I’d love to watch a Colorado-Tampa Bay World Series. But I doubt my father would, or my young cousin, because the narrative they’re familiar with doesn’t include those teams.

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    • Alex says:

      No, the Rays in the WS is horrible for baseball (from an MLB TV perspective). They have no fan support, local or national. They are a great team but no one is excited to see them. Anyone but the Rays, Evan Longoria is almost a household name, David Price is almost a house hold name but they haven’t won enough national awards (MVPs, Cy Youngs) etc, they are almost too good of a team as opposed to a group of individuals, ala the Yankees. The Rays will have that big empty stadium with either no one in the seats, or a tarp over the seats so they don’t look empty. Rockies are ok, Giants vs Yankees would be better, more of a tie in NY History, gets the west coast. Lincecum is very well known, etc.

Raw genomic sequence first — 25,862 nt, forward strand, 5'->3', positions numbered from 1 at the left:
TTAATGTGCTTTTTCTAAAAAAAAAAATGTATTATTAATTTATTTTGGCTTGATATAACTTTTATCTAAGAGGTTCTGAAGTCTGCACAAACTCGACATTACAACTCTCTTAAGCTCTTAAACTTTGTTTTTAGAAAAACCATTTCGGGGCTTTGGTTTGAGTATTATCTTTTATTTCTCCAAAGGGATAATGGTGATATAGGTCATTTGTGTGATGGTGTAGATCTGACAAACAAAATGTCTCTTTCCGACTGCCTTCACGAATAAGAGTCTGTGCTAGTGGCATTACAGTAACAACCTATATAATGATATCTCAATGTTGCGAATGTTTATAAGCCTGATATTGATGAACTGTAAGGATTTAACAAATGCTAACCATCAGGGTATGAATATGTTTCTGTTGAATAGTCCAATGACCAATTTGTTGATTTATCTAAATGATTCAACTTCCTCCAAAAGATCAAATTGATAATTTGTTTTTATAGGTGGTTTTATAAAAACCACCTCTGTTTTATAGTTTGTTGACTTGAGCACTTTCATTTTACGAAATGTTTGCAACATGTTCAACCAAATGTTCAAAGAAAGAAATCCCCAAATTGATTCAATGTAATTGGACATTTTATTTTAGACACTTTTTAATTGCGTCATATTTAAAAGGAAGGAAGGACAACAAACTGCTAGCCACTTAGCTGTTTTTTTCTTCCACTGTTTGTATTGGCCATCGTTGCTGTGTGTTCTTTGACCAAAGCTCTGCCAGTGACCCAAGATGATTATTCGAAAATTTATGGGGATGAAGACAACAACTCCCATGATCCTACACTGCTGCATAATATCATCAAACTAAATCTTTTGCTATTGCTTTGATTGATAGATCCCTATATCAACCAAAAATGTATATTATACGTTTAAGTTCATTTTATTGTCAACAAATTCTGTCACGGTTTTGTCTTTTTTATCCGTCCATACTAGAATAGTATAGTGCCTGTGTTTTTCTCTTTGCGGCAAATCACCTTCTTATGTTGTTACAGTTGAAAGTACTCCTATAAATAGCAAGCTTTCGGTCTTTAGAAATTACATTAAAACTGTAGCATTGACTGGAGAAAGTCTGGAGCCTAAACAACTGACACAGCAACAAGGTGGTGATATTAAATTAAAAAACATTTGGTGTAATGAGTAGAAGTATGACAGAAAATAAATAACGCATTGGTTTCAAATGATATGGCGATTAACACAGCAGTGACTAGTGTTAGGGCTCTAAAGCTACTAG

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  9. Omar says:

    Since the Cowboys blow the bored Cowboys fans may watch the Rangers too…also consider that.

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  10. Mike says:

    I am very tired of the Red Sox/Yankees on ESPN and FOX every weekend they play.. I am a Red Sox fan, but also a baseball fan. I’d love the see more variety on the national stage, I would also like to see less Red Sox games with Tim McCarver, Joe Buck and Joe Morgan.

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  11. chuckb says: